GSA issues RFP for EIS telecom contract
- By Mark Rockwell
- Oct 16, 2015
After years of collaboration with the public and with potential bidders, both online and in person, the General Services Administration on Oct. 16 issued its formal request for proposals for its massive, $50 Billion Enterprise Infrastructure Solutions.
EIS is the foundational contract for its overarching NS2020 Strategy framework and acquisition strategy, for future federal information technology and telecommunications needs.
Potential bidders have until the end of the year to sift through its 890 pages before responding. GSA released a draft RFP in February, and pushed the final RFP's issue date first to the end of September and then into mid-October as it worked to incorporate industry feedback and refine increasingly complex approaches to services, including cybersecurity services.
Ultimately, the agency had to comb through, and address, 1,600 formal comments from industry to refine the scope and language of the solicitation and make final RFP.
GSA expects to award the EIS contract in late 2016 and it make it available for agency use in early 2017.
EIS replaces GSA's Networx contract, which had just over $1.5 billion in sales in FY 2014.
GSA officials declined to answer FCW's inquiries about the RFP, citing its policy of not commenting about active procurements, but a look through the massive RFP shows dozens of new and legacy services that look to provide a bridge between dying circuit-switched, private-line voice services and the emerging and growing array of digital and cloud services.
The contract bundles mandatory telecommunications service areas with such "optional services" as cloud, managed services, data centers, managed network services, and security operations centers.
"As providers retire legacy infrastructure, agencies will modernize their networks and applications, reducing pricing, ordering, and billing complexities," per the RFP. "EIS seeks to provide an orderly path to future pricing by accommodating current legacy services pricing while allowing for the evolution of future services pricing toward greater flexibility and simplicity. This approach is expected to result in fewer pricing elements and greater pricing transparency."
Decoupling access and pricing
Critical to the EIS approach, according to the RFP, is allowing, but not requiring, network access to be decoupled from pricing. The document said decoupling is accomplished by allowing common access prices to be defined for services and service groupings regardless of location or access engineering, thereby reducing price points and simplifying price structures.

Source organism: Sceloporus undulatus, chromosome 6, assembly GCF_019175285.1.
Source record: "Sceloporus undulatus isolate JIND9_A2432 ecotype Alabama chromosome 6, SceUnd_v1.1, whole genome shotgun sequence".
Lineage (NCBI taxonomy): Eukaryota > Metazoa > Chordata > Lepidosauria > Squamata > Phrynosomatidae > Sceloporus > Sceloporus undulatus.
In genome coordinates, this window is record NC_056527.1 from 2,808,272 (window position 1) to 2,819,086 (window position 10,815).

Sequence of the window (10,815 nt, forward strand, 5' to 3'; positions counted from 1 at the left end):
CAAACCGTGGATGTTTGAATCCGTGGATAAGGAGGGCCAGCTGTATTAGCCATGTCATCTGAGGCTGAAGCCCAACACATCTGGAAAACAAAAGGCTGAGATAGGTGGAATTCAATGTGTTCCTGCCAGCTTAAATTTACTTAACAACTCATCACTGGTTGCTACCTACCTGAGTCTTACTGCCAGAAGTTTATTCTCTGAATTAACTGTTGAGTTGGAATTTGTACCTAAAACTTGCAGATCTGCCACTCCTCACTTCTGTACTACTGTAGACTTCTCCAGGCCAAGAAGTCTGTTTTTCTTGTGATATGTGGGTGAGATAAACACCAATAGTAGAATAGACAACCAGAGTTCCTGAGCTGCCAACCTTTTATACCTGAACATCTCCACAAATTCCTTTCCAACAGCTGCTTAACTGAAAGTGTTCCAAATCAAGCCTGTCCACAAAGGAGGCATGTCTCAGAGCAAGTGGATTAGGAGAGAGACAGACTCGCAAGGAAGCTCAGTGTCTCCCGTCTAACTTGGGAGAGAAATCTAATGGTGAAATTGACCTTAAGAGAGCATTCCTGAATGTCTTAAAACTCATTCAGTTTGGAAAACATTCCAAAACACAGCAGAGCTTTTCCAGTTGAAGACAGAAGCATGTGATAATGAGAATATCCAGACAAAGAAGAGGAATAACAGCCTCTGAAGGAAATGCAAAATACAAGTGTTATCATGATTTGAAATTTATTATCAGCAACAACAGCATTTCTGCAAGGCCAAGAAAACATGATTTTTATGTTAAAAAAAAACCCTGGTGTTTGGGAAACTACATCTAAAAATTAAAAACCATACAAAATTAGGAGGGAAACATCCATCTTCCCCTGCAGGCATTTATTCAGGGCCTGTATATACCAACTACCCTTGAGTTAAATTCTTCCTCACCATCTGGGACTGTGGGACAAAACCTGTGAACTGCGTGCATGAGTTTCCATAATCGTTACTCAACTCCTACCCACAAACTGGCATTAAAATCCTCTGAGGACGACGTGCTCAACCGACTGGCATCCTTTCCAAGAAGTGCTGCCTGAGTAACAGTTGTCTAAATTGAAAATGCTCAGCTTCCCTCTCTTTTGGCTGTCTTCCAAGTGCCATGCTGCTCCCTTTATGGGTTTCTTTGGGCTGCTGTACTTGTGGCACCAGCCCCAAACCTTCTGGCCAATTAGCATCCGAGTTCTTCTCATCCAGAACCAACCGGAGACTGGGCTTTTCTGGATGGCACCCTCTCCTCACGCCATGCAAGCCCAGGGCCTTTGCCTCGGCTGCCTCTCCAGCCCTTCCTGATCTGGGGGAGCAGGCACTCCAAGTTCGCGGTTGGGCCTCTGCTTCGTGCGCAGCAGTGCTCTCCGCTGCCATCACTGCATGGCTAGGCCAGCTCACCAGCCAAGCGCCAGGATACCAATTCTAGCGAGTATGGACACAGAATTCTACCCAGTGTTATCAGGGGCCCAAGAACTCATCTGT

In an Oct. 16 statement, GSA called EIS "a comprehensive solutions-based contract addressing all aspects of federal information technology, telecommunications, and infrastructure requirements bundled for ease of use, ease of ordering, and savings for government agencies."
"The EIS acquisition demonstrates GSA's commitment to provide federal agencies with the business solutions they need to fulfill their important missions," said Mary Davie, assistant commissioner of the GSA's Office of Integrated Technology Services.
"This is the culmination of an extensive and successful collaborative process between GSA, federal agencies, and industry which lasted more than two years and provided GSA with valuable feedback that helped us build and refine the RFP," she said. "We believe the EIS RFP achieves the appropriate balance between industry's goals and capabilities, GSA's objectives, and federal agency's current and future needs."
Alliant 2 in the telecommunications mix
A day before the EIS release, GSA also issued a draft request for proposals for its next generation Alliant 2 Government Wide Acquisition Contract (GWAC) vehicle for packaged, customizable hardware, software, and services IT solutions. Some in the telecommunications industry have questioned whether the Alliant 2 contract might compete with some of the services that would be offered through EIS.
The agency's current Alliant GWAC ordering period is set to expire April 2019, but the vehicle has proven so popular with federal users, the agency has been working hard to insure it gets as much input as possible for the next version.
Mark Rockwell is a staff writer at FCW.
Before joining FCW, Rockwell was Washington correspondent for Government Security News, where he covered all aspects of homeland security from IT to detection dogs and border security. Over the last 25 years in Washington as a reporter, editor and correspondent, he has covered an increasingly wide array of high-tech issues for publications like Communications Week, Internet Week, Fiber Optics News, tele.com magazine and Wireless Week.
Rockwell received a Jesse H. Neal Award for his work covering telecommunications issues, and is a graduate of James Madison University.
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